Academic journal article
By Endres, A. M.; Fleming, Grant
International Labour Review , Vol. 135, No. 2
The economists in the ILO perform many of the same tasks as their counterparts in academic institutions. The ILO economists have a
strong independent research function - independent, that is, by comparison with economists employed by national governments. In addition, their special knowledge of economic conditions on an international scale, their access to data, their penchant for reconciling differences in national approaches to pressing international problems render their perspectives distinct from the viewpoints of academic economists. This article considers the published work of economists employed by the ILO from its inception up to the late 1930s which, we submit, made a significant contribution to debate on several major international economic issues, many of which pertain to concerns of the present. The ILO economists actively promoted their ideas in published work, including on the pages of the International Labour Review (ILR).' Some of this work is mentioned briefly in the editorial overview contained in the 75th Anniversary Issue of the ILR - work which was said to have "marked or even influenced some historic shifts in thinking and policy analysis on labour and social issues." 2 We would add that ILO work contributed to thinking on a range of major international economic problems.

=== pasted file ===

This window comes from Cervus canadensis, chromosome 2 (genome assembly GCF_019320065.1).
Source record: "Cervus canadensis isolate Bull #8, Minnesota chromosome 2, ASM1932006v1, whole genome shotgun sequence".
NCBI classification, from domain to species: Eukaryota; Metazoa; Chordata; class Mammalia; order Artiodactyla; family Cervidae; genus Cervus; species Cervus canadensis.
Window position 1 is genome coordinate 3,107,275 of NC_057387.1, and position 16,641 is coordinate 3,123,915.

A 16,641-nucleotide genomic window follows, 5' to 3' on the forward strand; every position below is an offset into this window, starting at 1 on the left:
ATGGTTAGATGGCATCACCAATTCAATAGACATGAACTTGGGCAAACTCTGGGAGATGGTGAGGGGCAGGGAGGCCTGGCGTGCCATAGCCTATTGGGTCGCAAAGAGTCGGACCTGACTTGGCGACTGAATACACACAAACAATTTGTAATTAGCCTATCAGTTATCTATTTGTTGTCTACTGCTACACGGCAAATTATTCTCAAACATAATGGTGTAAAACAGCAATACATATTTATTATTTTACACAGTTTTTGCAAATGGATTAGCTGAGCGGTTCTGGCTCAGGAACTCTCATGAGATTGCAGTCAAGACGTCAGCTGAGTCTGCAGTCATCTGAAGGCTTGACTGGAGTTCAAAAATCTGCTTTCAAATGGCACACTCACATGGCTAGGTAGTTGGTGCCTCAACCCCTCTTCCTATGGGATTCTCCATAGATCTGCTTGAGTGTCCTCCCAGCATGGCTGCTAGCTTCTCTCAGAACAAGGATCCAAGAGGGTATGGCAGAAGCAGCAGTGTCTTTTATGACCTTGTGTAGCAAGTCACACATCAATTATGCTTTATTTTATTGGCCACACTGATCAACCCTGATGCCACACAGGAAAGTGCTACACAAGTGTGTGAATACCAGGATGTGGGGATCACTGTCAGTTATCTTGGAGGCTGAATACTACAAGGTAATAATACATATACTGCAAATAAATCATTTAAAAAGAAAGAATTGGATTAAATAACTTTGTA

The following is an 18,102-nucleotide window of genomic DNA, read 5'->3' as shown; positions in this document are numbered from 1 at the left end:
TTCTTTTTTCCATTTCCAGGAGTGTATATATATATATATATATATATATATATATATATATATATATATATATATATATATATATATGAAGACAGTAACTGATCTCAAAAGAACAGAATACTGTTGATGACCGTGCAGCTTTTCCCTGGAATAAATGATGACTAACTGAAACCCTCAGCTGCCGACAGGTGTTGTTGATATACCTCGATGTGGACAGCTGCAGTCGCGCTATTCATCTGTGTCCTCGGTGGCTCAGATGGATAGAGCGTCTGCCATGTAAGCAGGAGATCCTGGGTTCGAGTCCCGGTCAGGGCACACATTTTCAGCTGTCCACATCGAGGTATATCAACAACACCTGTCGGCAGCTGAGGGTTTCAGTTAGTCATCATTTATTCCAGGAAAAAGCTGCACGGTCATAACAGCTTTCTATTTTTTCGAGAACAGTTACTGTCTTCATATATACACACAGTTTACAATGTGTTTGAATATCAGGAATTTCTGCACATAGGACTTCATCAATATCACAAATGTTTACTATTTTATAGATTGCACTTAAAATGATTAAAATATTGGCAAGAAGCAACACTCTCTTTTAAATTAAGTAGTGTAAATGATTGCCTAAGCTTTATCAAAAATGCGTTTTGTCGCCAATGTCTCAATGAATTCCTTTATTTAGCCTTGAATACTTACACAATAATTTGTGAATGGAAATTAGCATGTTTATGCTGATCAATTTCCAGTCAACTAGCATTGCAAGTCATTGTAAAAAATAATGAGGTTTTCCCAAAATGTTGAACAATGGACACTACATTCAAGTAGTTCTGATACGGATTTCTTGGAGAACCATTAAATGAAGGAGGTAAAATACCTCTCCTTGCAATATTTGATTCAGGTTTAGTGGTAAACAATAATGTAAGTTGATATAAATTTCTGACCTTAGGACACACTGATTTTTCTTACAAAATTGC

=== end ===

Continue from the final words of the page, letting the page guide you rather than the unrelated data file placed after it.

Our objective here is to sketch the ILO economists' perspectives in the light of growing interest by intellectual historians in the ideas of economists
as one "recognizable professional cadre" in international agencies.3 G. D. H. Cole and Margaret Cole judged, in 1933, that "the ILO has done much useful work, though this has been rather in the field of promoting international discussion and spreading information about the various countries than in the direct improvement of industrial legislation." 4 Indubitably, as Herbert Feis observed in 1927, the work of the ILO was "primarily educational".5 But in our view the ILO economists did not merely promote discussion, disseminate information and perform an educational function: they were active advocates of particular perspectives on the operation of international economic processes and on the methods which might be used to stabilize and harness those processes for the purposes of economic and social progress. The contributions of the economists became engines of advocacy in the pursuit of a broad concept of economic and social justice. Justice was to be pursued through the coordination of international economic policy to deliver high levels of employment and high living standards. …